So how do we rise above the sea of grey and pull out the truth? Personally – I just think like a Scientist. Just like you can. Next time something on your news feed peaks your interest, I challenge you: Ask – what evidence is this based on? Is there another reputable source that corroborates? Does this fit with the facts I already know? All the questions that Scientists ask all day every day – it’s surprisingly easy and indescribably empowering.

Why should you believe me? Well, surely you now know you have the tools to decide that one for yourself…

 

 

Image from: http://maui.hawaii.edu/hooulu/2017/01/07/the-real-consequences-of-fake-news/

 

The Scientific Process

In my last blog I mentioned my wish that Scientific thinking was more widely discussed. I’m following on from that this week and going into a bit more depth. In our current climate, faith in Science is dwindling and the culture of fake news, where anyone with access to the internet can claim any opinion as fact; and where we only have to encounter options we share, is rising. For example Googling ‘Do people believe Scientists?’ gives front page headlines of ‘American’s Don’t Believe Scientists and That’s OK’ and ‘Should we Believe Scientists that say Global Warming is Real?‘ I hope to convince you today that, while we may not know all the answers, boy, are we sure of the ones we publish!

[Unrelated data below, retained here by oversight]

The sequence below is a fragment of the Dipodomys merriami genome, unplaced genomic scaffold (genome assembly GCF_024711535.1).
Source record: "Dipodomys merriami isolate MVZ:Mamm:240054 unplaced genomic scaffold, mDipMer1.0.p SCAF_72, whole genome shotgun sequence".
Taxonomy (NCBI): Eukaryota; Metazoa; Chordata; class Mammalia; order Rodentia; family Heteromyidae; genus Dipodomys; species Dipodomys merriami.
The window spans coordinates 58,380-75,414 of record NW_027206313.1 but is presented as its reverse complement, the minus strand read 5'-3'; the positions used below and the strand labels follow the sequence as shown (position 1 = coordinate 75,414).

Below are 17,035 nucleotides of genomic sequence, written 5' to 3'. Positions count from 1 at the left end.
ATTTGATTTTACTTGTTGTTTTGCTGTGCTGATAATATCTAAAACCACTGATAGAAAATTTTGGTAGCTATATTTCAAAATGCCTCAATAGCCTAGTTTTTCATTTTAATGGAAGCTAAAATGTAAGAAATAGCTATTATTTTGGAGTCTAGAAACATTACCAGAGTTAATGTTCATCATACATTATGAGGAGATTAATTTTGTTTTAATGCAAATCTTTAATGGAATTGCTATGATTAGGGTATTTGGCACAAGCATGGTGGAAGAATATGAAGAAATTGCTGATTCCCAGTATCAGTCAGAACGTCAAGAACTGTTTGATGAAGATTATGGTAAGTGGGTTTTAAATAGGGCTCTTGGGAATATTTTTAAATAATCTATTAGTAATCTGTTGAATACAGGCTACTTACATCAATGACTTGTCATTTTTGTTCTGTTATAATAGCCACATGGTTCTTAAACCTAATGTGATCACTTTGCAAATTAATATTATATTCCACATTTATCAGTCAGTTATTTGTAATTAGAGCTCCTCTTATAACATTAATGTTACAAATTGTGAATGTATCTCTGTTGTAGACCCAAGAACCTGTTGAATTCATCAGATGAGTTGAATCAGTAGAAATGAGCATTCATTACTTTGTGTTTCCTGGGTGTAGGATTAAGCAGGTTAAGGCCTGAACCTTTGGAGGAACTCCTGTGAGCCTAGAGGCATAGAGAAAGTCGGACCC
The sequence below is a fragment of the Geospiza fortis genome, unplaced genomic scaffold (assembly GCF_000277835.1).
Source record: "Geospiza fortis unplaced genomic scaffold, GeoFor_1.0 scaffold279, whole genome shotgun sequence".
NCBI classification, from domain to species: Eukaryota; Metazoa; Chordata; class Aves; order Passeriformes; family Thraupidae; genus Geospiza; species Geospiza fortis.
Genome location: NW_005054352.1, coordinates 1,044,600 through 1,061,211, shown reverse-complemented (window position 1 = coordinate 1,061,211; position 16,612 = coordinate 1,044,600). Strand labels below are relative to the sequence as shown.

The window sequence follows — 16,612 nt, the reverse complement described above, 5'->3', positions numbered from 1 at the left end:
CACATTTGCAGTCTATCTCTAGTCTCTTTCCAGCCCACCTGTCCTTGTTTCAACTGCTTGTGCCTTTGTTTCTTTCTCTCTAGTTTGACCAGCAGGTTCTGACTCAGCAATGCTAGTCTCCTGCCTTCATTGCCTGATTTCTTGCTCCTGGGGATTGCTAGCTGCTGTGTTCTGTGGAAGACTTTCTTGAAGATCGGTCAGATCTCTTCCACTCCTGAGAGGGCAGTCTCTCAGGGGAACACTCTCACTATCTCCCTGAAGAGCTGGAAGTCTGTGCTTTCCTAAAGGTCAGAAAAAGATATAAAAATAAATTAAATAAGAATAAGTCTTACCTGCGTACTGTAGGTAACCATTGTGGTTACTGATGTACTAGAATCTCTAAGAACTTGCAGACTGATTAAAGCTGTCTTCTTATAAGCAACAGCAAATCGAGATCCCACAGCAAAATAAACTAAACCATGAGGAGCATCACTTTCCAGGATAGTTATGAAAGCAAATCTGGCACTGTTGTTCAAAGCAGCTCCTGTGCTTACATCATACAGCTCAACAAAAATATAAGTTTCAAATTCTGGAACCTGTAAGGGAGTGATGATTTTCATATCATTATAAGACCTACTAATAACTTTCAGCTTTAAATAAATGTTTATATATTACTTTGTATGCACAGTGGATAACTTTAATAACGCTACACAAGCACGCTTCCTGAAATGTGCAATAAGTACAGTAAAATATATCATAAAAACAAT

The first step towards understanding the Scientific process is that nobody, not even Nobel Laureates, just goes and solves a big question. Each project is an incremental step up the mountain, generating more questions than answers.  From these questions new projects are born, and so the never ending network of research goes on. In fact, one of the biggest challenges for me, a mere infant in my Scientific career, is accepting how little I do, and will ever know. For the next steps we must answer two questions:

  1. Why do Scientists generate more questions than answers?
  2. Who decides whether the answers are correct?

The first is simple. The Universe is really complex!! Scientists are fed by curiosity and scepticism; when designing an experiment we can’t just accept the result. There are so many assumptions that must be made to simplify the beautifully difficult world we inhabit that we must always question ‘what could we do better?’ and ‘Is this really sufficient to describe nature?’ Furthermore, when we finally build a suitably sophisticated experiment, often it’s so good that it allows us access to a new problem we previously couldn’t see. For example, I simulate molecules and I’ve started having headaches over the minutiae of computer science and computer-generated errors…